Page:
LAWRENCE — Kansas has been in this position before, right? The sky falling in December? Maybe that’s why we’re not ready to bet against the Jayhawks winning a 10th straight Big 12 title. If that’s to happen, here’s what I might be writing three months from now ...
By SAM MELLINGER
The Kansas City Star
Bill Self tried to warn everyone. Maybe you don’t remember. It’s been a while.
Now that it’s March, and Kansas basketball is again in the national-title picture, it’s easy to forget the Jayhawks lost three of four games and generally looked miserable three months ago. So let’s go back to the middle of December, before Kanye said that crazy thing about Obama, before Justin Bieber cried with Oprah, and before KU won its 10th consecutive Big 12 championship.
Let’s go all the way back to the Florida game. You might remember that was the low point of KU’s season, and it had a lot of people freaked out. Everyone seemed to have forgotten the win over Duke.
The Jayhawks were overmatched for parts of that Florida game, Self calling it a “miserable” performance. But then, afterward, with Twitter and message boards and barstools going nuts, Self tried to warn everyone by saying this on the postgame radio show:
“At the end of the year, we can be the last ones laughing.”
At the time, nobody really paid much attention to those words. Which was understandable. The Jayhawks had real issues. Mostly, they had no natural, vocal leader. Naadir Tharpe was slumping, and Perry Ellis just isn’t outgoing enough. Joel Embiid might be the first pick in the NBA Draft this summer, but he doesn’t have the temperament.
So, starting around the beginning of December, when it became obvious that Tharpe wasn’t taking charge the way Self hoped, the coach did something he’d never really done before. He became the team’s vocal leader, at least temporarily, while making sure the team played through Andrew Wiggins and Embiid. The effects didn’t come immediately — it was like planting a seed and waiting for the harvest.
For Self, it meant an exhausting season, with more energy and stomping and hugging than ever before. But when you have two incredible talents like Wiggins and Embiid — and neither have it in them to lead with their words quite yet — well, that’s why Self has a $50 million contract.
Eventually, Tharpe grew into more of the vocal leadership. You started to see glimpses of it in late December, between semesters, when Self’s teams always make the most progress. The team was lifted by the other-worldly gifts of Wiggins and Embiid. You could see the other guys steal some swagger when those guys dominated games. But this group didn’t become a real team until Tharpe made the transition from something of an appendage to something more like the team’s soul.
Self also foreshadowed this change back in mid-December.
“For us to have a really good year, Naadir’s got to step up,” Self said back then. “There’s no other way around it.”
One other issue the Jayhawks had back then was of their own doing. Nobody was ready to admit it, but it was becoming clear that it was a mistake to put Wiggins on every magazine cover short of Seventeen. Wiggins has superstar talent, but for the most part still had a teenager’s disposition. The hype got out in front of him, and he wasn’t comfortable with it.
Self shut down the media buffet in November, letting Wiggins carry on like a normal player. Wiggins still spoke with reporters, but no longer did he do the extended one-on-one interviews that fed a narrative repeated so often it became rooted in the mainstream: Wiggins was to score 30 a game, with at least one dunk from the free-throw line. It took him a little while to get used to that, and then to stop caring about it.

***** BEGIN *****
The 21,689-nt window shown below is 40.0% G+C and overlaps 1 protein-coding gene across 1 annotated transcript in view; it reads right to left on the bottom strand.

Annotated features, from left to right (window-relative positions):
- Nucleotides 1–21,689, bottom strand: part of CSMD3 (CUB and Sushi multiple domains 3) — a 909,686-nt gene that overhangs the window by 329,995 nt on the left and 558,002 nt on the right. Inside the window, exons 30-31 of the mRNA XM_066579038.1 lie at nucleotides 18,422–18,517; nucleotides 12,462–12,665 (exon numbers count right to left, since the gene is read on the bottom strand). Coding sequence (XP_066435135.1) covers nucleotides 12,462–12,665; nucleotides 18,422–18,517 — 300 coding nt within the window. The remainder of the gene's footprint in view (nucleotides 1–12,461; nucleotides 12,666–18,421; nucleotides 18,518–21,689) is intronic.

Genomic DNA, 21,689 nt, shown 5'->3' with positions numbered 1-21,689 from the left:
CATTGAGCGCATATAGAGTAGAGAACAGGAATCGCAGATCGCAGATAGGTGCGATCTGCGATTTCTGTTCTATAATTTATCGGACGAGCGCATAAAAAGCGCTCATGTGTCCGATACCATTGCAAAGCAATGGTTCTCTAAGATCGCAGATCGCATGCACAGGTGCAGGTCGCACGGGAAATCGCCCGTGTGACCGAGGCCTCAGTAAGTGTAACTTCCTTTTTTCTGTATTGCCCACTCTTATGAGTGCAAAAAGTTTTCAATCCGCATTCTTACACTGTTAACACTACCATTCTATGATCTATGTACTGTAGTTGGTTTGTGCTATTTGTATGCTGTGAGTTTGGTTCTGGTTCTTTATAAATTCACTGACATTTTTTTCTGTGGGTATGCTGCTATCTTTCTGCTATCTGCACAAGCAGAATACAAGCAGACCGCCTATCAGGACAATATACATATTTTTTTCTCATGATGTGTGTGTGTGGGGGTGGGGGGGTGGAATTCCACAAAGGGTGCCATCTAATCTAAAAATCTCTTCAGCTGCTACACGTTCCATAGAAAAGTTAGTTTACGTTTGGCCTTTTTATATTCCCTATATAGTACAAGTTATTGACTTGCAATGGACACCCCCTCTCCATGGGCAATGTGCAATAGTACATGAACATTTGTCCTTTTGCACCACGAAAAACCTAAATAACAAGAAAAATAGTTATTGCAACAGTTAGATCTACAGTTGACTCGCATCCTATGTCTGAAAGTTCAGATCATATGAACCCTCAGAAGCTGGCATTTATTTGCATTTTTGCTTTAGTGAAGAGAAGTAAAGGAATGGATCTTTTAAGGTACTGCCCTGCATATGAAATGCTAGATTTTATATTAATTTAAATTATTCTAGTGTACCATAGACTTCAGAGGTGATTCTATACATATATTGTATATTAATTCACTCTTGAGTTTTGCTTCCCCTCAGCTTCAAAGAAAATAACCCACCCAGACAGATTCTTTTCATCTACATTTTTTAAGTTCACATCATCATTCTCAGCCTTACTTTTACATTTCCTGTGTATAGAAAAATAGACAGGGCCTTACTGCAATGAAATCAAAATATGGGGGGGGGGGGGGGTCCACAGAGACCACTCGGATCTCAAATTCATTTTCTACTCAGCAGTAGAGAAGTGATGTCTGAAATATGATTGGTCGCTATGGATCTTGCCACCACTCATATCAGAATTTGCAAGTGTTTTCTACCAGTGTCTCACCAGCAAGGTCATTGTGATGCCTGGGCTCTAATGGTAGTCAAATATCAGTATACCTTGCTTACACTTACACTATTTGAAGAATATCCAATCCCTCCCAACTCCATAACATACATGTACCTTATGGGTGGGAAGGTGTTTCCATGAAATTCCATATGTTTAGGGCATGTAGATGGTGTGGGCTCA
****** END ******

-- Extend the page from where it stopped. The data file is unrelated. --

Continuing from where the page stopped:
Just like Self taking on more of the leadership role that’s typically saved for his players, his tweak with Wiggins’ exposure needed a little time before the benefits showed.
The irony is that once he stopped carrying those expectations, Wiggins started playing like a future NBA star — and we can now identify those 26 points he scored in that loss to Florida as the beginning.
Today, as the college basketball season builds up to its March climax, Wiggins is in position to make some All-America teams, and is again expected to be the No. 1 pick in the draft after slipping in some evaluations back in November and December.
Here in March, there is some revisionist history about what fans and media thought about KU in its lowest moment. They will say the players on this team had it in them all along, that all they needed was time, because with all that talent how could the outcome be any different?
But that’s not how it was back in December. There was genuine concern, both from some fans and many in the media, even though we seem to go through this every year.
The panic in 2011-12 came after a bad loss to Davidson at Sprint Center. With hindsight, you will hear people say Tyshawn Taylor always had it in him to galvanize that group.
The panic in 2012-13 came after three straight conference losses. With hindsight, you will hear people say a group with four seniors could be trusted to come out of that.
And the panic in 2013-14 will always be marked by that ugly loss at Florida. Now, here in March, with hindsight, you will hear people say that of course a team with two top-five picks and two other first-rounders would eventually rally together and win another league title.
Of course little signs like closing to within four on the road to Florida, or playing its way back into position for overtime before being beaten by a wild 30-footer at Colorado, meant something. And of course the group suffered in the short-term without a bunch of easy home games early, but benefited from the tough love once the conference season started.
Of course we all see those things now.
But it wasn’t always like that. That’s not what people said back in mid-December.
If only there were a way to go back.